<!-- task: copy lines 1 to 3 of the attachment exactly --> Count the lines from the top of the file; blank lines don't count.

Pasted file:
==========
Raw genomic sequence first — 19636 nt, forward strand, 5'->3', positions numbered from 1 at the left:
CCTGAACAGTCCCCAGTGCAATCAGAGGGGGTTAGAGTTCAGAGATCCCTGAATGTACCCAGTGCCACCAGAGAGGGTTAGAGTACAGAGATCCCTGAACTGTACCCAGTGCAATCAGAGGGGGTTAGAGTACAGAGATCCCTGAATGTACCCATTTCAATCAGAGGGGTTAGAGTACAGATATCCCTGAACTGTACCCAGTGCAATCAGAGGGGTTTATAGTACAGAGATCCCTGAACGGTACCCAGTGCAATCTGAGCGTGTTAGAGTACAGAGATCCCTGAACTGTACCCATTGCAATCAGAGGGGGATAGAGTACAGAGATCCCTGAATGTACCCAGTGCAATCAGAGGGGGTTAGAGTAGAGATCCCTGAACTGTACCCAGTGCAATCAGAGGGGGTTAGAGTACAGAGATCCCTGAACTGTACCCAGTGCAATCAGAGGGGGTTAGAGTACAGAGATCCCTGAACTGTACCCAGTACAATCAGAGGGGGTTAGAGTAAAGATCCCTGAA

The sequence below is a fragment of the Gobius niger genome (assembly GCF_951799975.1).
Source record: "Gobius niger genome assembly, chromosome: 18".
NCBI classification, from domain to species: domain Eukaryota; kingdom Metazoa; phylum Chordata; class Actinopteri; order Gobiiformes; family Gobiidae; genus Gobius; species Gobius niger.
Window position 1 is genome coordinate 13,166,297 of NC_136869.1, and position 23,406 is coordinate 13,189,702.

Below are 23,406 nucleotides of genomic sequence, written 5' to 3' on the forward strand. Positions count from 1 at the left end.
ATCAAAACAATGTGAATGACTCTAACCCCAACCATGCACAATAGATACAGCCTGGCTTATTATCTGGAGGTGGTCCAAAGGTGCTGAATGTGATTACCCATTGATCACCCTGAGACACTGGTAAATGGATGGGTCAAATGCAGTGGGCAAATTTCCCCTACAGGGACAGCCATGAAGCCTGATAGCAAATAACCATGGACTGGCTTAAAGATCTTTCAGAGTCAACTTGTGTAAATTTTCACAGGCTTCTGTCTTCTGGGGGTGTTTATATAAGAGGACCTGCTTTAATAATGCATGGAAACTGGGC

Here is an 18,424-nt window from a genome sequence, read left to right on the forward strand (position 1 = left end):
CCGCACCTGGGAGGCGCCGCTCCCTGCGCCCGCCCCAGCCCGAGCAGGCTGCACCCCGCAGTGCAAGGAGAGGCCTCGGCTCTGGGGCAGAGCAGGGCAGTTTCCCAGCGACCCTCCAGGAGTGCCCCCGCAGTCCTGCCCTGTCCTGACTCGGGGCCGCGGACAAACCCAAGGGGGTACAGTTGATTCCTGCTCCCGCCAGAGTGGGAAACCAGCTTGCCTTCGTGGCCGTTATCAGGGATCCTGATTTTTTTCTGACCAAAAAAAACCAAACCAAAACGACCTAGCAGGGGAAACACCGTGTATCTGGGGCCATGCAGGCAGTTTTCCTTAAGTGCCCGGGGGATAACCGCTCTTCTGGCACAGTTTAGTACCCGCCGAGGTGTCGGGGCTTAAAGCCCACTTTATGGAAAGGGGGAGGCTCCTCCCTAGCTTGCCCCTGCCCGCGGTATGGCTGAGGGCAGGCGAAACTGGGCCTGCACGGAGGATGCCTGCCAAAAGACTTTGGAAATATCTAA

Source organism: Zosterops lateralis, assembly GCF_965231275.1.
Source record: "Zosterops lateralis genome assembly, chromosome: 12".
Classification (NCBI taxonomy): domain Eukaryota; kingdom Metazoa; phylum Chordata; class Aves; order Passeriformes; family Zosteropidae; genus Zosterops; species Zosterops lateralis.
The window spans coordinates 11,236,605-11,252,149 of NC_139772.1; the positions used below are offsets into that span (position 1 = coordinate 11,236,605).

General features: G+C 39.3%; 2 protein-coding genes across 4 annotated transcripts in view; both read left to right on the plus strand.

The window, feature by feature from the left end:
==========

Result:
Raw genomic sequence first — 19636 nt, forward strand, 5'->3', positions numbered from 1 at the left:
CCTGAACAGTCCCCAGTGCAATCAGAGGGGGTTAGAGTTCAGAGATCCCTGAATGTACCCAGTGCCACCAGAGAGGGTTAGAGTACAGAGATCCCTGAACTGTACCCAGTGCAATCAGAGGGGGTTAGAGTACAGAGATCCCTGAATGTACCCATTTCAATCAGAGGGGTTAGAGTACAGATATCCCTGAACTGTACCCAGTGCAATCAGAGGGGTTTATAGTACAGAGATCCCTGAACGGTACCCAGTGCAATCTGAGCGTGTTAGAGTACAGAGATCCCTGAACTGTACCCATTGCAATCAGAGGGGGATAGAGTACAGAGATCCCTGAATGTACCCAGTGCAATCAGAGGGGGTTAGAGTAGAGATCCCTGAACTGTACCCAGTGCAATCAGAGGGGGTTAGAGTACAGAGATCCCTGAACTGTACCCAGTGCAATCAGAGGGGGTTAGAGTACAGAGATCCCTGAACTGTACCCAGTACAATCAGAGGGGGTTAGAGTAAAGATCCCTGAA

The sequence below is a fragment of the Gobius niger genome (assembly GCF_951799975.1).